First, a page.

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Linear Programming Dealing with Defects?

  1. Sep 18, 2012 #1
    1. The problem statement, all variables and given/known data

    The problem goes like this:

    A man is selling two types of lightbulbs. Lightbulb X costs $1.70, but 9% are defective, and so, cannot be sold. Lightbulb Y costs $0.90, but 12% are defective. The man wants to purchase at least 10 000 lightbulbs of each type, but he wants at least 10% of the total to be lightbulb X and at most 70% of total of lightbulb Y. Minimize the total cost.

    Now my question is what do I do with the defect rates? I believe they are constraints, but have no clue how... And please, do not give me the answer, i would like to learn.

    Thank you in advance,
    I like Pi
    2. Relevant equations

    3. The attempt at a solution
    I have:

    Let x = # of X lightbulbs
    Let y = # of Y lightbulbs

    Cmin = 1.7x + .9y (objective)

    x, y ≥ 10 000
    x ≥ .10(x+y) ... x ≥ (.10/.90)y
    y ≤ .70(x+y) ... y ≤ (.70/.30)x
  2. jcsd
  3. Sep 19, 2012 #2

    Ray Vickson

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    What you have so far is perfectly OK. The question says nothing at all about what to do with the defects. If your statement of the actual problem is accurate, the defect rates make no difference; they could be 100% without affecting anything. Are you sure you copied the problem correctly?

    It would make more sense if they also specified a selling price for good type X and Y bulbs and then asked for a profit-maximizing solution, for example. Some other possibilities are: (i) require that we have no more that some specified percentage of defectives in the total bulb store; or (ii) have a disposal cost for each defective, and add that cost to the purchase cost, then minimize the total.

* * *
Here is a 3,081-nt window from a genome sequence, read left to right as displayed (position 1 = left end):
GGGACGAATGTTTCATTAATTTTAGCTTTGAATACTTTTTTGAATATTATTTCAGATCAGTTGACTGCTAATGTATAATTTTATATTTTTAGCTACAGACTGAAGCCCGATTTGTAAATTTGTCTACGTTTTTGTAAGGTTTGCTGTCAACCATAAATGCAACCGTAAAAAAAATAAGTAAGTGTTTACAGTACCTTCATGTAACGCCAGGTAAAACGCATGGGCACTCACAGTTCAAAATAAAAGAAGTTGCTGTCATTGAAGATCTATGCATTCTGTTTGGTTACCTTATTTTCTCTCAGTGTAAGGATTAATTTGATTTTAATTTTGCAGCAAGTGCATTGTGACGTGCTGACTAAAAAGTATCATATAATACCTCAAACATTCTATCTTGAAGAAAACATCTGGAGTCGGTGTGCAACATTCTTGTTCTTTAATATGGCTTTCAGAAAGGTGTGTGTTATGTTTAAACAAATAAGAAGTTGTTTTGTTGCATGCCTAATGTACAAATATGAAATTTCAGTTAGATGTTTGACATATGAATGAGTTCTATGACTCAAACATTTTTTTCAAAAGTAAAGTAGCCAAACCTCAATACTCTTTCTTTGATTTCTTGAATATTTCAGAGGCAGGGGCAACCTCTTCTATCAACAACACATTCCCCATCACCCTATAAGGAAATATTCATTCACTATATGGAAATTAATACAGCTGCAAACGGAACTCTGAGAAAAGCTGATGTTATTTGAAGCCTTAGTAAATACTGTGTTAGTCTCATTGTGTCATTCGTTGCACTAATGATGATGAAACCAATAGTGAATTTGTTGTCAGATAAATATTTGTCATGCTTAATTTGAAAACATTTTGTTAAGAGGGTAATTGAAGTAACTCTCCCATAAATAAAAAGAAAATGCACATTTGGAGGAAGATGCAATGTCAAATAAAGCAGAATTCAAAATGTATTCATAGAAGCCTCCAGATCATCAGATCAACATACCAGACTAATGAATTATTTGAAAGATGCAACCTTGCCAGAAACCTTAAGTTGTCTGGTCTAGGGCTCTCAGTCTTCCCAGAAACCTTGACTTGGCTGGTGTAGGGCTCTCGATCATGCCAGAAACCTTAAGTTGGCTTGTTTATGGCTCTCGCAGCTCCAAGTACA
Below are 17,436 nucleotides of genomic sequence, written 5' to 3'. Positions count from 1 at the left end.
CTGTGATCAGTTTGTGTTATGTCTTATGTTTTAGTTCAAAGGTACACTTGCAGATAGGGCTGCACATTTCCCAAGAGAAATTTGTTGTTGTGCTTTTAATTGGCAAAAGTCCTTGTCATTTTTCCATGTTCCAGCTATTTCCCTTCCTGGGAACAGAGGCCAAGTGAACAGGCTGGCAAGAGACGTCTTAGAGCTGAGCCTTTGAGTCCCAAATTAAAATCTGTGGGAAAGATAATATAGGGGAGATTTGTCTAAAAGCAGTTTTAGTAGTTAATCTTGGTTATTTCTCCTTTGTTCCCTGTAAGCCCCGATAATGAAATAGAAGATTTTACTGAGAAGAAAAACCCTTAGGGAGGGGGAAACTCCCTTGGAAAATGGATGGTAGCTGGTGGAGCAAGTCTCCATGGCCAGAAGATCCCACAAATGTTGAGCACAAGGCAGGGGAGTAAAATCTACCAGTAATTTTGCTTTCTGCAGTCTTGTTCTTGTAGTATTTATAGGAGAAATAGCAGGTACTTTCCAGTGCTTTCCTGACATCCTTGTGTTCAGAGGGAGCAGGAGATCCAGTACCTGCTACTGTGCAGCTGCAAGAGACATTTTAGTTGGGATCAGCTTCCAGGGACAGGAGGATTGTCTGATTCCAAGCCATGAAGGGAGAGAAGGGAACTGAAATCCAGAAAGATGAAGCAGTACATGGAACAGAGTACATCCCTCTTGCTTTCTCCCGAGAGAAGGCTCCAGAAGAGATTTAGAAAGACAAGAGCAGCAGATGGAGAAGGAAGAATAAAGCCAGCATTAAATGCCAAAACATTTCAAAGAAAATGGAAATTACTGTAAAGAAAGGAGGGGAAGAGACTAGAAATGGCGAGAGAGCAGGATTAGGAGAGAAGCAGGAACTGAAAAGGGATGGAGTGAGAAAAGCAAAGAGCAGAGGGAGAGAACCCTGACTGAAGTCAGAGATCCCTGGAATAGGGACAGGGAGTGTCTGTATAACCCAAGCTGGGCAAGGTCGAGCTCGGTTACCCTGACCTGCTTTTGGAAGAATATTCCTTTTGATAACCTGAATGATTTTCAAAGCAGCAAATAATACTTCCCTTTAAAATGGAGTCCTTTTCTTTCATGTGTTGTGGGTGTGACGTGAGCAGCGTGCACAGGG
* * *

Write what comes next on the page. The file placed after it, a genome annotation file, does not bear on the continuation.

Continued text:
Last edited: Sep 19, 2012
  4. Sep 19, 2012 #3
    That is exactly how the question is written. However, there is a subquestion saying that if the demand for lightbulb X rises by 5% but total demand does not, how much type X lightbulbs and type Y lightbulbs should be ordered to minimize cost. What are the changes to the minimum solution?

    Would that require the defective rates? My professor said that they are used in the constraints portion of the question...

    I like Pi
  5. Sep 19, 2012 #4

    Ray Vickson

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    I strongly disagree, but maybe some of the words used were meant differently; for example, maybe the problem really meant that he wants to sell at least 10,000 good bulbs of each type rather than purchase at least 10,000. The way it is worded now, he could purchase 100% defective bulbs and sell nothing at all.

  6. Sep 19, 2012 #5
    That's exactly what I was thinking... So, in this case, because we are dealing with just cost and not a set amount needing to be sold, the defective rate doesn't apply?
  7. Sep 19, 2012 #6

    Ray Vickson

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    I thought that's what I said.

  8. Sep 19, 2012 #7
    Yes, I am just clarifying.

    Now what would i do if the demand for lightbulb X increases by 5%? How would i incorporate that into my linear programming model? Would that mean that I he wants to buy 5% more type X lightbulbs of what he's bought in the previous answers (10,000)?
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